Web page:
GEEZER TRIBE: A date at the dump

by Linda Shaffer

Yes, it’s true. The Shaffers have finally added a new destination to their short list of places visited in the past two years. As I’m sure most of you will agree, this is a big deal during these peculiar times. The best part of this is that it was close to home, full of different activities and brought back lots of good memories. Ah yes, the dump.

For old times’ sake and because we live in Netarts, we turned onto Ekloff Rd. This was not as we remembered. Our average speed was approximately 7mph as I navigated into and out of pot holes. Some were filled with water and I feared they might be deep enough to swallow us up. These were more like small valleys in the road, or what is left of the road. It should be noted that many others must use this road and not for good purposes. They definitely suffer from a bad case of “dump anticipation” because they are throwing out furniture, appliances, mattresses and all sorts of garbage along the road before they even get close to their destination. Mostly this means that Mr. S and Grover had to hear me rant about these people and their evil ways until the road got better and the subject changed.
On arrival, it was clear that this was not the dump we once knew. Gone are the days of the kindly ‘Dump Lady’ who used to take your money as you came in. She also had a booth at the fair filled with recycled goodies and important found objects. No longer do you back up to a hole in the ground and scoop the contents of your pickup out or dump your garbage cans. In those days, moving garbage around and away from the edges was the job of a very nice man named Don Schlappi. The moment he fired up his giant Caterpillar earth mover, seagulls from all over the Coast joined him because they knew he would soon uncover treasure. And he did. So much so that the gulls followed him around all day and gleefully met each new potential donor at the bank where new goodies would be dropped. Though we paid to get in and it was a little stinky, the dump was a kind of festive place to go and there was always that ‘feel good’ moment when you left a load of stuff behind.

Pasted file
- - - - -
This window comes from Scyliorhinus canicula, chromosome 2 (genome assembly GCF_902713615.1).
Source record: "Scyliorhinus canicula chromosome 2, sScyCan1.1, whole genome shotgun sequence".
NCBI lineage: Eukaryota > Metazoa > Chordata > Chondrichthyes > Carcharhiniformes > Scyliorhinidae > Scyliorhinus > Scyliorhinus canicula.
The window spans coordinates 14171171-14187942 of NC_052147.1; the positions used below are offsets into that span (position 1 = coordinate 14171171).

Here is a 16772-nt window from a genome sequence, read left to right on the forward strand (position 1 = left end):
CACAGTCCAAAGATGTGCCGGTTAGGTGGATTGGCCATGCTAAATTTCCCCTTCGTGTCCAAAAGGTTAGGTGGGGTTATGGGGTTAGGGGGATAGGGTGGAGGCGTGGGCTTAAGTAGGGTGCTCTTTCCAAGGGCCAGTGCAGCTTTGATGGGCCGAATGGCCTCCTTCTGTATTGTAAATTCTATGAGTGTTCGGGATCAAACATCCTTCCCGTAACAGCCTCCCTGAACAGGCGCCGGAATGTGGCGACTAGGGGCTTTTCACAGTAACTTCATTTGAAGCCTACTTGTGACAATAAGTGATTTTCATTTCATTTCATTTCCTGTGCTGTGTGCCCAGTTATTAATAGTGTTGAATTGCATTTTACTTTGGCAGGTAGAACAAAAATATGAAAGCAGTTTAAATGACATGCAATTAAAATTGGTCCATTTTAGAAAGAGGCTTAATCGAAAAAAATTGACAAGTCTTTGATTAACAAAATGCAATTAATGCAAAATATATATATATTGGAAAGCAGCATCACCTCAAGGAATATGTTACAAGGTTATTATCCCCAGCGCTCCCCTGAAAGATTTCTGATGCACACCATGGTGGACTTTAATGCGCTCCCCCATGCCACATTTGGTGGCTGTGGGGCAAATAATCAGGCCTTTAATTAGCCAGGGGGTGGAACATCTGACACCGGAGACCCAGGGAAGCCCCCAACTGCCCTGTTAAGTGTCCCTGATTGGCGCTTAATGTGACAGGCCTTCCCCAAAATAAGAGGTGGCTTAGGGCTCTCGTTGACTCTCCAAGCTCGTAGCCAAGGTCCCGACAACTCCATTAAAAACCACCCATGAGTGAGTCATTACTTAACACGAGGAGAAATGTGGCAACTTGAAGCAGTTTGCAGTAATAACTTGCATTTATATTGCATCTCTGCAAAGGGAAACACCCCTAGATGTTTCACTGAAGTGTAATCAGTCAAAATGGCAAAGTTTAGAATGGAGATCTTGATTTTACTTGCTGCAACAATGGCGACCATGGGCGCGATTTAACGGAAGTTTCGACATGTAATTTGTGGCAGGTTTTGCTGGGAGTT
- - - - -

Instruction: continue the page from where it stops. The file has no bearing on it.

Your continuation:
I should also note that Don was a friend and sometimes stopped in Netarts after work for a well-earned adult beverage at about the same time we did. He was teased a lot because his fragrant pickup often collected seagulls even after work. They were lovingly known as “Don’s Chickens.” We still call them that sometimes. This is just one of the legends of the dump. Other stories have to do with partying up there and the folks who went up at night, turned off their vehicle lights and drank beer until they turned the lights back on to watch the rats scurry. I think every dump in the world has a verbal history which includes guns used at night to shoot rats. I can confirm the legend of Mr. S and I taking garbage, a bottle of champagne and two glasses to the dump to celebrate our first anniversary. Though not very romantic, we drank the champagne, laughed a lot and got rid of a bunch of stuff. It was a cheap date.
For several years now we haven’t had a dump at all. That same location is now the home of the Tillamook Transfer Station, a major recycling center operated by Don G. Averill Recycling. It’s true that some counties still have dumps but ours doesn’t. Anything that can be recycled is sorted here and hauled out of the county to locations equipped to handle recyclables and waste materials. On the first Saturday of May we went to see this operation for ourselves because it was a FREE special Household Hazardous Waste Collection day. This is the time to get rid of household chemicals and things like paint, aerosol cans, batteries and lightbulbs so they don’t end up in a landfill.
We had a vehicle filled to the brim with styrofoam which had piled up over a year or so. Of course I had batteries saved up and some aerosol cans. We waited in a long line that snaked up the hill toward a special recycling building while we watched the business of regular paying customers dropping off garbage, appliances, furniture and other waste in the regular lot below. As it turned out, the line moved a lot faster than we expected it would and all our questions were answered by signs placed along the route. We filled out a short form and a nice lady unloaded our vehicle. Grover didn’t even bark and was happy to watch the action around us during the hour and a half or so we spent there. There will be six more events of this kind this year and you can find out when by contacting your local transfer station or City Sanitary Center in Tillamook.
Until we save up another special load, this will probably be our last trip for awhile because we do curbside recycling twice a month and weekly trash collection through City Sanitary. These days it really wouldn’t be much fun to pay almost $20 to go to the Transfer Station and split a bottle of champagne. For starters, there’s no place to park. This place is all business now. Where’s the romance in that? Have a great week my friends.